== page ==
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  • Reverend James Squire

“Life For Me Ain’t Been No Chrystal Stair”

Updated: Feb 9, 2021



Langston Hughes is a poet who captures the pain and vision of the Black Lives Matter Movement. Some years ago a friend who knows my story suggested that I read Hughes’ poem, “Life For Me Ain’t No Chrystal Stair”. Hughes (1901-1987) was An American poet, social activist, and leader of the Harlem Renaissance. He had a biracial background as both great grandmothers were enslaved and both great grandfathers were white slave owners. His poetry focused on the plight of the black working class.

“Life For Me Ain’t No Crystal Stair” was a poem that he wrote after a conversation with his mother where she told him what to expect in life based on her own struggles to success.

“Life for me ain’t been no crystal stair

It had tacks in it and splinters

And boards torn up

And places with no carpet on the floor…bare

Don’t you fall now

For I’se still goin, honey.

I’se still climbin,

And life for me ain’t been no crystal stair.”

I thought about it this poem from time to time in my life.

Langston Hughes wrote a poem long before President Trump’s slogan was made famous, “Make America Great Again”. It is as follows:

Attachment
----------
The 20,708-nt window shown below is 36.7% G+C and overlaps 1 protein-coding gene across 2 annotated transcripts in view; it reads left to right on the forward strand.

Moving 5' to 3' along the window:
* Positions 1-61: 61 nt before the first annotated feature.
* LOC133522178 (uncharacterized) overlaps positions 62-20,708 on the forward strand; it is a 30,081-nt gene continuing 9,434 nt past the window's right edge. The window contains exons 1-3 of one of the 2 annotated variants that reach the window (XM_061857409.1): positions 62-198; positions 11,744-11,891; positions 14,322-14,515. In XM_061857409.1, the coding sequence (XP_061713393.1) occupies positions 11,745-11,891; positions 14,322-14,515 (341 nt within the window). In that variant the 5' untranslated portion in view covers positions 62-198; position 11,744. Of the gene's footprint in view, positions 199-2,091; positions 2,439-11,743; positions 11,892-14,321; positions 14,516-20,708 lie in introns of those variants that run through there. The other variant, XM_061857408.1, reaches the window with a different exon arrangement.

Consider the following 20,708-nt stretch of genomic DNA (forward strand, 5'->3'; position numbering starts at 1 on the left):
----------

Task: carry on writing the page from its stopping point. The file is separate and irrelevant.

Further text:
“Let America be America again

Let it be the dream it use to be

Let it be the pioneer on the plain

Seeking a home where he himself is free.

America was never America to me.

Some of Langston Hughes convictions and words are timely to what is happening today in the racial strife in our land.

“What happens to a dream deferred?

Does it dry up like a raisin in the sun?

Or does it explode.”

“It is such a bore being always poor.”

“Hold fast to dreams

For when dreams go

Life is a barren field with snow.”

“I will not take ‘but’ for an answer.”

He captures the soul of those who struggle whether be black or white which means that he speaks of universal truths.

There is a story about Langston Hughes that may be an urban legend as I have never been able to find its source. As the story goes, he was to give a lecture and a poetry reading, but before doing so, he used the restroom. People knew his poetry but many had never seen him. A man entered the restroom and was shocked to see Hughes wiping the sink that he had used of excess water. The man asked Langston Hughes why he was doing what he was doing not knowing that it was the famous poet who was cleaning the sink. He assumed Langston Hughes was one of the janitorial staff. Hughes responded: “I always try to leave every place that I am in better than I found it.”

What would our world be like if we all followed that moral mandate?

His cleaning of the sink made even more an impression on the man who raised the question when he entered the auditorium to see the poet and recognize that the person cleaning the sink was a world- famous poet. The man learned an important lesson. Can we?

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